Also someone that suffers a BPD can be severe traumatized and develop all sorts of dissociative symptoms (DD) up to a level II of the structural dissociation of the personality, except DID because a child that develops a BPD has already past the age to develop a DID. The switching behavior of someone that is suffering a BPD will also behave under the influence of that personality disorder. And a Borderline Personality can’t handle stable act e.g. handling systems (more than one ANP’s) where is not a lot of room for emotional switching behavior (EP switching) such as you can see by a DID.

A mature symptom of BPD is ‘impulsive and acting out behavior’ the host (1 ANP) suffers under the high influence of emotional personality parts (EP’s). But that isn’t a recognizable symptom of a DID disorder, where the most recognizable symptom is: more than one very stable Act (handling) systems over time, place, thinking, feelings, memories and task that they are the best in to handle or to manage (in daily live), and which act like apparently normal personality’s (more than one ANP and EP’s systems).. This kind of handling systems are not manageable for impulsive and acting out personality’s such as a Borderline personality. 
There the Borderline personality can develop all sorts of symptoms (DD) as far as can go; a level 2, BPD+OSDD the secondary structural dissociation of the personality.

In order of text summary:
How to fit in the difference between BPD and DID in the theory of the structural dissociation of the personality level 2 and level 3: Stable act eo handling systems, more than one ANP and more than one EP with not a lot of space for EP switching behavior such as you can find within DID personalities are NOT manageable for Borderline personality’s (also a BPD dominates the host at all time). One significant disorder symptom of a Borderline personality is a lack of stable handling, this makes the EP influence very high – and also impulsive behavior that goes under the influence of EP’s.

 My own quest to understand continuous…


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end of part II
can BPD and DID accur at the same time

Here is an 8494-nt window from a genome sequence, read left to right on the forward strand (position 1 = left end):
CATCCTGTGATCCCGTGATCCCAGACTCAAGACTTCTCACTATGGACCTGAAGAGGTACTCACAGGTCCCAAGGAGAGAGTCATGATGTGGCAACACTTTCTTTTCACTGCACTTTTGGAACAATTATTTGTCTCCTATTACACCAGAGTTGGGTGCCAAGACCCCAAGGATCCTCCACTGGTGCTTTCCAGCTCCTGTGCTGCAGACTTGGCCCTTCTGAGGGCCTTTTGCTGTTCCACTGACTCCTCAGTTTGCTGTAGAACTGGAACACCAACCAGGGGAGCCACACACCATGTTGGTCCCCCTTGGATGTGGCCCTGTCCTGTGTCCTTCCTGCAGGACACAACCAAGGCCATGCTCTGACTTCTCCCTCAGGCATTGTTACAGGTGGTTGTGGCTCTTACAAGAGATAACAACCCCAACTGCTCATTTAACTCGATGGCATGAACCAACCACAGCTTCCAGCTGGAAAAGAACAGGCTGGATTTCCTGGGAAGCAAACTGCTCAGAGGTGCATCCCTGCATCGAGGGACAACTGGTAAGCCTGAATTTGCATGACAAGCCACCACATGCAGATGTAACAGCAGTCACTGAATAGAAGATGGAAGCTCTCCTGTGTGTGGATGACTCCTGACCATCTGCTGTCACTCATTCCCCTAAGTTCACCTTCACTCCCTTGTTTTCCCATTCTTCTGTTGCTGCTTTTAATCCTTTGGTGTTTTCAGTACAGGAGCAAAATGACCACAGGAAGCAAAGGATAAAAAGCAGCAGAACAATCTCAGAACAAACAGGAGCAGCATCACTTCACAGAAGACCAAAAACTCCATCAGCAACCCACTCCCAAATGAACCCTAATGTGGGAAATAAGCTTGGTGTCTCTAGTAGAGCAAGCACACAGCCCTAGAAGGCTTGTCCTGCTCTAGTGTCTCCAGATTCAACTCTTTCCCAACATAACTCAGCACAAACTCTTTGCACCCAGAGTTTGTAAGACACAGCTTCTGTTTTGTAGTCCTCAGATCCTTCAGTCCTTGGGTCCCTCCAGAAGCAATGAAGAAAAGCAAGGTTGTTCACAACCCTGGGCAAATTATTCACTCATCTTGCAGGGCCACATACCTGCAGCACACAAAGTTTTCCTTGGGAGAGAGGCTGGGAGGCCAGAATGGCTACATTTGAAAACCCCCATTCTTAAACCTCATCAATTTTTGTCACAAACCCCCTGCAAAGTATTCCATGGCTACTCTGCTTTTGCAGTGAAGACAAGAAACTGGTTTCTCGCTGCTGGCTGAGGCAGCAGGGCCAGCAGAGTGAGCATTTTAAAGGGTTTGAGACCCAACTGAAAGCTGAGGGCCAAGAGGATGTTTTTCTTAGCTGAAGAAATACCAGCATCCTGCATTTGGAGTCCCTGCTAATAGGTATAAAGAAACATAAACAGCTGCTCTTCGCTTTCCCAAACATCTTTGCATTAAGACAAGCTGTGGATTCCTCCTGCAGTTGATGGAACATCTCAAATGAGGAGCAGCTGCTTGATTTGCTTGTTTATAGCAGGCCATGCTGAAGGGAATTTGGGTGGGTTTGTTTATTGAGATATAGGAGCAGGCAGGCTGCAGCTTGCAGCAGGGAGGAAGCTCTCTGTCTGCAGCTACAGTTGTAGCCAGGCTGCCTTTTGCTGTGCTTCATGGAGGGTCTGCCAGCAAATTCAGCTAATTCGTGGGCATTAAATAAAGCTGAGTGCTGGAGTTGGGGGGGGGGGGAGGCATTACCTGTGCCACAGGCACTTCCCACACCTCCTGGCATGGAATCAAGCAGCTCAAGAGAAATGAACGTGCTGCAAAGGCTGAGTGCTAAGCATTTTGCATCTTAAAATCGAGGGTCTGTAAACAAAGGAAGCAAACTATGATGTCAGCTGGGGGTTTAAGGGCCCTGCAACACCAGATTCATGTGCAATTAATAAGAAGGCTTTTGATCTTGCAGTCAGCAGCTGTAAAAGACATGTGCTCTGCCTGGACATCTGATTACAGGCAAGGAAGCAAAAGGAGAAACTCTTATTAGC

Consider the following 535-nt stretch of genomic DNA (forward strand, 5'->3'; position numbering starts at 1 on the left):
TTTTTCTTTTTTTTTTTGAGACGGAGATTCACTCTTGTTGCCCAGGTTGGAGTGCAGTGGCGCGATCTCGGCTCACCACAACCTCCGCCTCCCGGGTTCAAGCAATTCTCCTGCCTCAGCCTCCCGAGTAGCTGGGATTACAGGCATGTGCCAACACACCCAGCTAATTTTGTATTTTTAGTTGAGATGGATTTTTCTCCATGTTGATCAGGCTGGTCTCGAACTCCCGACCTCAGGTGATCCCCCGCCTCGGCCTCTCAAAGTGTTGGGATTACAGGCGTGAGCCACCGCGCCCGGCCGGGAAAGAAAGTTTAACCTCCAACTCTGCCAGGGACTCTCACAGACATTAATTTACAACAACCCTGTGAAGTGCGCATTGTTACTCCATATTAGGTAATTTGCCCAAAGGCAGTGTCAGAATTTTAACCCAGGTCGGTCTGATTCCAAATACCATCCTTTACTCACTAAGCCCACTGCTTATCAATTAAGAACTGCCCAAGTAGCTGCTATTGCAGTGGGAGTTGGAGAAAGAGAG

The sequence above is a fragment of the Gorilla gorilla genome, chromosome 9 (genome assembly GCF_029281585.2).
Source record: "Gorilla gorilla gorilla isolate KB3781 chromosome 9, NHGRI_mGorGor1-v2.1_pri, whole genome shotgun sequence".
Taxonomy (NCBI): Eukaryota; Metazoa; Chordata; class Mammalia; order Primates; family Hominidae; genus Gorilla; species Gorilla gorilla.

Can a DID part have BPD? (Pag.3)

So can an ANP, an identifiable stable act system, DD-BPD-DID
an Apparently Normal Personality part of a personality that suffers a DID,
suffer a BPD in order of a double diagnose DID and BPD ?

There I also want to answer with a ‘No’.
And I will explain why I think so.

Concised view of defined terms:
An ANP is a Host, an identifiable part of the personality, an act system, an Apparently Normal Personality
An EP is an Emotional Personality part of the main Personality. Each ANP can have stored all sorts of traumatized EP’s.
DID is a dissociative Identity Disorder with more than one identifiable Host act system (ANP’s)
DID is not a personality disorder
BPD is a Borderline Personality Disorder

Edit: 18-4-2014
An additional reaction from my therapist

after reading all my own writings on my Blogsite in order to explain a ‘structural dissociation of the personality’, the PTSD levels and the difference between DID and OSDD (complex PTSD level II and III). Probably a more compact clinical clarification and additional to the difference between ANP-EP and DID-OSDD by my therapist.
ANP’s don’t do to personification. They focus purely on tasks of everyday life and leave aside the EP’s of their consciousness mind. The influence of EP’s that they do experience, they experience not as a part of their own lives (they think it’s not a part of me)
EP’s don’t do to presentification (don’t live in the present time). They only think from out the past and don’t take notice of the fact that it’s already 2014.

In case of a OSDD there is one ANP and a lot more EP’s. Those EP’s don’t completely take over the consciousness mind of the ANP. So the ANP stays more a less in contact with the EP’s.

In case of a DID there are more than one ANP, and the EP’s can take over the consciousness mind of that or that particular ANP on that moment (that cause losing time in the daily functioning of the ANP’s). Amnesia is therefore also a typical symptom that goes with a tertiary dissociation of the personality.

No Pain

So each person has only one personality !